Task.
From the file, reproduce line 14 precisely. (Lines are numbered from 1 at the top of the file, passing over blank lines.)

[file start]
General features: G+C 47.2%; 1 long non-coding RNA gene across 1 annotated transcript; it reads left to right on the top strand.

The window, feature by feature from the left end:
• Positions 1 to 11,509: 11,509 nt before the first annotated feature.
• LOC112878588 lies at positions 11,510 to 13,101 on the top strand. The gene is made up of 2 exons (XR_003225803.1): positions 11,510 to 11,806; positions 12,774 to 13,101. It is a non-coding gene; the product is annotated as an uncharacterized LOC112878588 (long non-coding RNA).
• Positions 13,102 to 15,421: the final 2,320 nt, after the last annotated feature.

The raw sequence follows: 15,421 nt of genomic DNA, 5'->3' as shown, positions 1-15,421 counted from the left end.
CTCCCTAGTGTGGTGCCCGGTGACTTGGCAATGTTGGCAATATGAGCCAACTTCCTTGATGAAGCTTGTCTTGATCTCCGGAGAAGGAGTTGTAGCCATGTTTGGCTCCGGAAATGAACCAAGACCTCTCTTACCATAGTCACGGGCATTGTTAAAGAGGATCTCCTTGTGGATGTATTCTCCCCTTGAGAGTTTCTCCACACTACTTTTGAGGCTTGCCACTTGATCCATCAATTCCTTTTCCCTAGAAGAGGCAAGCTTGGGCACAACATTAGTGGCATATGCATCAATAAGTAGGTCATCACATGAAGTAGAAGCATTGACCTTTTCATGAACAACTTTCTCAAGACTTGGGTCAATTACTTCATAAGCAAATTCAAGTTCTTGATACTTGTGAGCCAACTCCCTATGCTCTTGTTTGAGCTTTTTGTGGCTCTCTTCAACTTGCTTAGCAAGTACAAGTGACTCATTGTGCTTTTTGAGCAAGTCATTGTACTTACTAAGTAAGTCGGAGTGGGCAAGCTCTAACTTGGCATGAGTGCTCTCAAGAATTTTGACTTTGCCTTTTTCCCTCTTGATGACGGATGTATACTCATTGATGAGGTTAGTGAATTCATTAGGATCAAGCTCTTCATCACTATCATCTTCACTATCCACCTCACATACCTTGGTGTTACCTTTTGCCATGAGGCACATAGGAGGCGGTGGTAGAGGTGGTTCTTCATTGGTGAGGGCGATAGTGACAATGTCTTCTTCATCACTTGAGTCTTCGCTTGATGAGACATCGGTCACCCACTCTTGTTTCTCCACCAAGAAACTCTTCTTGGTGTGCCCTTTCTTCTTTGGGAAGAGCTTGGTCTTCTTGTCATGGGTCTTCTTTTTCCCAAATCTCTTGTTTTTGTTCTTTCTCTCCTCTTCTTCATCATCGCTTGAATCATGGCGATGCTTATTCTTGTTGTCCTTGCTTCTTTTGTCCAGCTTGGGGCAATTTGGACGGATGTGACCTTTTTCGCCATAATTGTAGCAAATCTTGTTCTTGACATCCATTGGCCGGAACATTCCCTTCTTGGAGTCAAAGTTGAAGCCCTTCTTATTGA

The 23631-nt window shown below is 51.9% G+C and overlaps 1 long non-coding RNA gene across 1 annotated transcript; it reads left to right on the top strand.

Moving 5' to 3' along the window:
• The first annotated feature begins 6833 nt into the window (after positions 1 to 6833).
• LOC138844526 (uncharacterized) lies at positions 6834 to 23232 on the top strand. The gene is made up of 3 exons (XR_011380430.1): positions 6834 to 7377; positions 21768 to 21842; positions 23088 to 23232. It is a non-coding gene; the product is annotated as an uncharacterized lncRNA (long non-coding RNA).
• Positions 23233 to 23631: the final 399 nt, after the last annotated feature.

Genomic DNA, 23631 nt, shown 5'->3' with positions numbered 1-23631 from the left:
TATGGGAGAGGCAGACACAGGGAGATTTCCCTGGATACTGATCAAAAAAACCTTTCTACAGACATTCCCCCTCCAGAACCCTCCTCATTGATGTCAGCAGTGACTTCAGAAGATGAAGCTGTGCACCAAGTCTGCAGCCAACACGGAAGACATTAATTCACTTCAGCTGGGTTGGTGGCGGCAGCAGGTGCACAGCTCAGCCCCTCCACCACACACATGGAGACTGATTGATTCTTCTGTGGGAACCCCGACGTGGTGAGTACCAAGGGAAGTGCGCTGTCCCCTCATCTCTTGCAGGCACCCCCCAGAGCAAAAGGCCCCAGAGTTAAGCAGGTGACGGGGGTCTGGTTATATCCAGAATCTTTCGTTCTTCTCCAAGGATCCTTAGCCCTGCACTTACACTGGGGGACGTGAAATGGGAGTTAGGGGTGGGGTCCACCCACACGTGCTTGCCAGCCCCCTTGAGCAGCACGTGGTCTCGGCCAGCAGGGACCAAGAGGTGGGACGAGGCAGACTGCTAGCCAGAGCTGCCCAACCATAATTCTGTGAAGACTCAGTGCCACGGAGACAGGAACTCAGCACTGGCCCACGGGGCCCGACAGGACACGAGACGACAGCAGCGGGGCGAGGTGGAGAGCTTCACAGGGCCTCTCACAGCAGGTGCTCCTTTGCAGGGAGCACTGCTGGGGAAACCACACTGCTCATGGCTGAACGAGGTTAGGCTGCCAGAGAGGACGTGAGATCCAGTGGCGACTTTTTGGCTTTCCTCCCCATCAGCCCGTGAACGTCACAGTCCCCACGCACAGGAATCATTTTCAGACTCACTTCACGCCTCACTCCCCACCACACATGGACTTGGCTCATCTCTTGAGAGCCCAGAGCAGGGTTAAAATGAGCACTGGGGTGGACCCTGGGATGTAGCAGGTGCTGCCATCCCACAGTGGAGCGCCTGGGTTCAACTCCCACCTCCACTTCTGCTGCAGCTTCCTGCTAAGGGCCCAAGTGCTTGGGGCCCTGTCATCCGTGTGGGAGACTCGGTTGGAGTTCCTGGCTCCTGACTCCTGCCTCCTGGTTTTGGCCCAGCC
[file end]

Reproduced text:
TATGGGAGAGGCAGACACAGGGAGATTTCCCTGGATACTGATCAAAAAAACCTTTCTACAGACATTCCCCCTCCAGAACCCTCCTCATTGATGTCAGCAGTGACTTCAGAAGATGAAGCTGTGCACCAAGTCTGCAGCCAACACGGAAGACATTAATTCACTTCAGCTGGGTTGGTGGCGGCAGCAGGTGCACAGCTCAGCCCCTCCACCACACACATGGAGACTGATTGATTCTTCTGTGGGAACCCCGACGTGGTGAGTACCAAGGGAAGTGCGCTGTCCCCTCATCTCTTGCAGGCACCCCCCAGAGCAAAAGGCCCCAGAGTTAAGCAGGTGACGGGGGTCTGGTTATATCCAGAATCTTTCGTTCTTCTCCAAGGATCCTTAGCCCTGCACTTACACTGGGGGACGTGAAATGGGAGTTAGGGGTGGGGTCCACCCACACGTGCTTGCCAGCCCCCTTGAGCAGCACGTGGTCTCGGCCAGCAGGGACCAAGAGGTGGGACGAGGCAGACTGCTAGCCAGAGCTGCCCAACCATAATTCTGTGAAGACTCAGTGCCACGGAGACAGGAACTCAGCACTGGCCCACGGGGCCCGACAGGACACGAGACGACAGCAGCGGGGCGAGGTGGAGAGCTTCACAGGGCCTCTCACAGCAGGTGCTCCTTTGCAGGGAGCACTGCTGGGGAAACCACACTGCTCATGGCTGAACGAGGTTAGGCTGCCAGAGAGGACGTGAGATCCAGTGGCGACTTTTTGGCTTTCCTCCCCATCAGCCCGTGAACGTCACAGTCCCCACGCACAGGAATCATTTTCAGACTCACTTCACGCCTCACTCCCCACCACACATGGACTTGGCTCATCTCTTGAGAGCCCAGAGCAGGGTTAAAATGAGCACTGGGGTGGACCCTGGGATGTAGCAGGTGCTGCCATCCCACAGTGGAGCGCCTGGGTTCAACTCCCACCTCCACTTCTGCTGCAGCTTCCTGCTAAGGGCCCAAGTGCTTGGGGCCCTGTCATCCGTGTGGGAGACTCGGTTGGAGTTCCTGGCTCCTGACTCCTGCCTCCTGGTTTTGGCCCAGCC